Thesis Number: #4 (Page 5 of 8)

Rents in Private Pockets

The next question relates to the proportion of a nation’s revenue that is visible as rent. This is rent that is not collected by government. Economists have no idea of how much rent is circulating. There is a huge hole in national income statistics.

For current practical purposes, the prudent estimate is that rents in private pockets amount to about 20% of national income.

  • In the UK, researchers found that rent was 22% of national income in 1985, rising to 29% in 1989 (Banks 1989: 40, Table 2:II). But 1989 was a peak year in the property cycle, just before the bust of 1992. Allowing for the distortions caused by land speculation, the “normal” year estimate for the UK would be for 1987: 21.8%.
  • In Australia, researchers – armed with one of the best official data sets in the world – calculated that rent in private hands in 2012 was 26% of GDP (Putland 2013; Fitzgerald 2013). Rents in that year were inflated by abnormally high urban and commodity prices (one of the ripple effects of the China connection).

If we cautiously assume that privately collected rents are around 20% of national income, what would be a robust estimate for the value of all rents generated by the mature industrial economies of the West today?

Adding up the “Rents”

If we take a random selection of 10 rich nations, ranging from Australia through the US to Sweden, Germany and Japan, the average tax-take as a percent of GDP is 37%. In ATCOR terms, most of this is rent in its disguised form (collected as if they were “wages” and “profits”). If we add to this the rent that is not collected by government, of around 20%, we find that rent exceeds 50% of national income. This first approximation of rent needs to be adjusted for several reasons.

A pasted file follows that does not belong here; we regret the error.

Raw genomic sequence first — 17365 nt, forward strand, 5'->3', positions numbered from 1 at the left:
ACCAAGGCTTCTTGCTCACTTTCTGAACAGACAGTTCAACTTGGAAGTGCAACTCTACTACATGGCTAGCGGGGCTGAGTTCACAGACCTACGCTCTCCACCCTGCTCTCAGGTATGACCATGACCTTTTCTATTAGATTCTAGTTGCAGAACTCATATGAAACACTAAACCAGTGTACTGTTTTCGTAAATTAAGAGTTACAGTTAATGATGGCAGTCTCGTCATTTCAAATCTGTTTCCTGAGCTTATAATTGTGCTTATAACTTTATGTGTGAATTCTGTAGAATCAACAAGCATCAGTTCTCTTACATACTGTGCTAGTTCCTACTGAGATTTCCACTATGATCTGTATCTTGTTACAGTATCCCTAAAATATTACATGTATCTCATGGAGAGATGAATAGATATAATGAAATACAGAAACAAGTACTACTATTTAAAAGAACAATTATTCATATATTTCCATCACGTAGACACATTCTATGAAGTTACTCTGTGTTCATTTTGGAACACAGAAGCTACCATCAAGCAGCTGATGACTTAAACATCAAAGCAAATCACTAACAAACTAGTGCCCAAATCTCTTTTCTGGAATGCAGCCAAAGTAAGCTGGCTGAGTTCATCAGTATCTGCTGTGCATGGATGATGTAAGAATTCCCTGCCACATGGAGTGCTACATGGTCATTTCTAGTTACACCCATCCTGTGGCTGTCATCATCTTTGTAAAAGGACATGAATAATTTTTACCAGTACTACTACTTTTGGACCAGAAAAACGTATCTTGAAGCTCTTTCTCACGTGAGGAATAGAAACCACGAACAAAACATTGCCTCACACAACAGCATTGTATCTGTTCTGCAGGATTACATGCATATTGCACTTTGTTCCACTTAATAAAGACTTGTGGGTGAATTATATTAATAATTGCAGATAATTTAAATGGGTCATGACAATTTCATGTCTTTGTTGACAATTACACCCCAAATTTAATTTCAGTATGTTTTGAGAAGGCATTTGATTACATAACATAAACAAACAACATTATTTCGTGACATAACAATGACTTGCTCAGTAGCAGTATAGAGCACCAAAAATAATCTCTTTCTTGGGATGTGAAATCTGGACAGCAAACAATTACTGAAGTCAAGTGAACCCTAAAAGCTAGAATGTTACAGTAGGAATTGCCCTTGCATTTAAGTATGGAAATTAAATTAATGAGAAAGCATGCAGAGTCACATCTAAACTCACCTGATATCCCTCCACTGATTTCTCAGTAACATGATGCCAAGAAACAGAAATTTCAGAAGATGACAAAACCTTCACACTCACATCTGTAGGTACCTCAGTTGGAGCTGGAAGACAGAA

1. Taxes distort aggregate income. They encourage the under-use of urban land (which artificially raises rents). Taxes also motivate behaviour that damages the environment, as when polluters are not obliged to pay for dumping waste into the atmosphere (which artificially reduces rents).
  1. A small part of tax revenue may actually fall on wage earners, rather than being shifted (ultimately) onto rent. People with no bargaining power, those at the economic “margin”, are particularly vulnerable (which is why the Poor Law had to be invented).

Such considerations add to, and subtract from, rent. Further assessment is required, but the outcome would not significantly modify the conservative conclusion that rent is about 50% of total income. This is more than sufficient to cover existing government financial commitments. And we need to bear in mind that welfare subsidies for low-income and unemployed people would rapidly decline in a rationally funded system of governance.

The gains from untaxing wages and collecting rents would have a positively enormous impact on people’s lives. Nicolaus Tideman, a professor at Virginia Tech and State University, estimates that, five years into the reform, the average American family would be better off by $6,300 (Tideman 2013).

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